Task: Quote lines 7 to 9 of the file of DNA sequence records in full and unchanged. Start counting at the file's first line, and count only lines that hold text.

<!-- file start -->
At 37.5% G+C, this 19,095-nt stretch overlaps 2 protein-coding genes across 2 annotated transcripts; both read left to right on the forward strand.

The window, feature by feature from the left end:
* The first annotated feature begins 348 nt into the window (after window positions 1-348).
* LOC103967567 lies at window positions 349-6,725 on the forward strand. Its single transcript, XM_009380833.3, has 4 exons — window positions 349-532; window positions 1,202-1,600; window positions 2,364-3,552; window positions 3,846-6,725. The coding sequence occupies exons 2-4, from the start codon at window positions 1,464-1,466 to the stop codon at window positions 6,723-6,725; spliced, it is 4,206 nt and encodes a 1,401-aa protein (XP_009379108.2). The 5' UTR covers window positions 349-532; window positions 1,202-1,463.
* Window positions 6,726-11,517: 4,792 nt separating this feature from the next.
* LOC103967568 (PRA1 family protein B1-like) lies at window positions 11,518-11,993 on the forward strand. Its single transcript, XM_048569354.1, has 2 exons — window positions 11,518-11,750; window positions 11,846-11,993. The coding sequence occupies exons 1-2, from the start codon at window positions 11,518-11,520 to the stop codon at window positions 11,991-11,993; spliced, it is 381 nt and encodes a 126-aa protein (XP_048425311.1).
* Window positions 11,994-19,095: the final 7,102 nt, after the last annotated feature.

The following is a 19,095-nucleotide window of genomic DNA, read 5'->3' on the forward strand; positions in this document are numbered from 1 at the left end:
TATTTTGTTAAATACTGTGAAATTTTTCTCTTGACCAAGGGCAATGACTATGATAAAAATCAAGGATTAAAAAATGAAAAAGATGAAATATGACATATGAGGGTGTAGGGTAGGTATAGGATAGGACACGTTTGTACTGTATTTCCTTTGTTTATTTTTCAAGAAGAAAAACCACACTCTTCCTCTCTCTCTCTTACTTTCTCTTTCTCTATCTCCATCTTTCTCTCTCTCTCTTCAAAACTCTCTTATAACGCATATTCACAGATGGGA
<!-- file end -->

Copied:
* Window positions 11,994-19,095: the final 7,102 nt, after the last annotated feature.

The following is a 19,095-nucleotide window of genomic DNA, read 5'->3' on the forward strand; positions in this document are numbered from 1 at the left end:
TATTTTGTTAAATACTGTGAAATTTTTCTCTTGACCAAGGGCAATGACTATGATAAAAATCAAGGATTAAAAAATGAAAAAGATGAAATATGACATATGAGGGTGTAGGGTAGGTATAGGATAGGACACGTTTGTACTGTATTTCCTTTGTTTATTTTTCAAGAAGAAAAACCACACTCTTCCTCTCTCTCTCTTACTTTCTCTTTCTCTATCTCCATCTTTCTCTCTCTCTCTTCAAAACTCTCTTATAACGCATATTCACAGATGGGA